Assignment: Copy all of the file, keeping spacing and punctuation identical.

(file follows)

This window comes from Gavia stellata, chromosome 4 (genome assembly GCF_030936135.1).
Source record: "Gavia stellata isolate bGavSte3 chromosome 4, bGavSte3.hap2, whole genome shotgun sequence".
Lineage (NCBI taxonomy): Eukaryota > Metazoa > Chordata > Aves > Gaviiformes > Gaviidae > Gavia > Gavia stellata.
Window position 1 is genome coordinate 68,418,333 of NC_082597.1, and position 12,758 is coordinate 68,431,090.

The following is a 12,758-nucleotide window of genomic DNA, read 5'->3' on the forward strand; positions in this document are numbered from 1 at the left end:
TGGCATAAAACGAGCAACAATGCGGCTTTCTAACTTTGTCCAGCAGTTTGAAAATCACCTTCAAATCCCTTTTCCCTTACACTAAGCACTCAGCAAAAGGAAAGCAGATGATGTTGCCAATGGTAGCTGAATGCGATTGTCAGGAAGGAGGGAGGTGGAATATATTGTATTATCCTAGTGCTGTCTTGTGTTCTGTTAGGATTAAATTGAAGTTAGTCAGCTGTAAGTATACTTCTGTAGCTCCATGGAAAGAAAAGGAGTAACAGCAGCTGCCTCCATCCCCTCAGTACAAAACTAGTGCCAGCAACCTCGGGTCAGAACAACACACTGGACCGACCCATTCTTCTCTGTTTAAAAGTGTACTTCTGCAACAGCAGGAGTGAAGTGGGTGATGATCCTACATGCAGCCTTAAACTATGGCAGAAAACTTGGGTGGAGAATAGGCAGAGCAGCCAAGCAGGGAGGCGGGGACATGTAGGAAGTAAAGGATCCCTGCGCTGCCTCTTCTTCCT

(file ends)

This window comes from Gavia stellata, chromosome 4 (genome assembly GCF_030936135.1).
Source record: "Gavia stellata isolate bGavSte3 chromosome 4, bGavSte3.hap2, whole genome shotgun sequence".
Lineage (NCBI taxonomy): Eukaryota > Metazoa > Chordata > Aves > Gaviiformes > Gaviidae > Gavia > Gavia stellata.
Window position 1 is genome coordinate 68,418,333 of NC_082597.1, and position 12,758 is coordinate 68,431,090.

The following is a 12,758-nucleotide window of genomic DNA, read 5'->3' on the forward strand; positions in this document are numbered from 1 at the left end:
TGGCATAAAACGAGCAACAATGCGGCTTTCTAACTTTGTCCAGCAGTTTGAAAATCACCTTCAAATCCCTTTTCCCTTACACTAAGCACTCAGCAAAAGGAAAGCAGATGATGTTGCCAATGGTAGCTGAATGCGATTGTCAGGAAGGAGGGAGGTGGAATATATTGTATTATCCTAGTGCTGTCTTGTGTTCTGTTAGGATTAAATTGAAGTTAGTCAGCTGTAAGTATACTTCTGTAGCTCCATGGAAAGAAAAGGAGTAACAGCAGCTGCCTCCATCCCCTCAGTACAAAACTAGTGCCAGCAACCTCGGGTCAGAACAACACACTGGACCGACCCATTCTTCTCTGTTTAAAAGTGTACTTCTGCAACAGCAGGAGTGAAGTGGGTGATGATCCTACATGCAGCCTTAAACTATGGCAGAAAACTTGGGTGGAGAATAGGCAGAGCAGCCAAGCAGGGAGGCGGGGACATGTAGGAAGTAAAGGATCCCTGCGCTGCCTCTTCTTCCT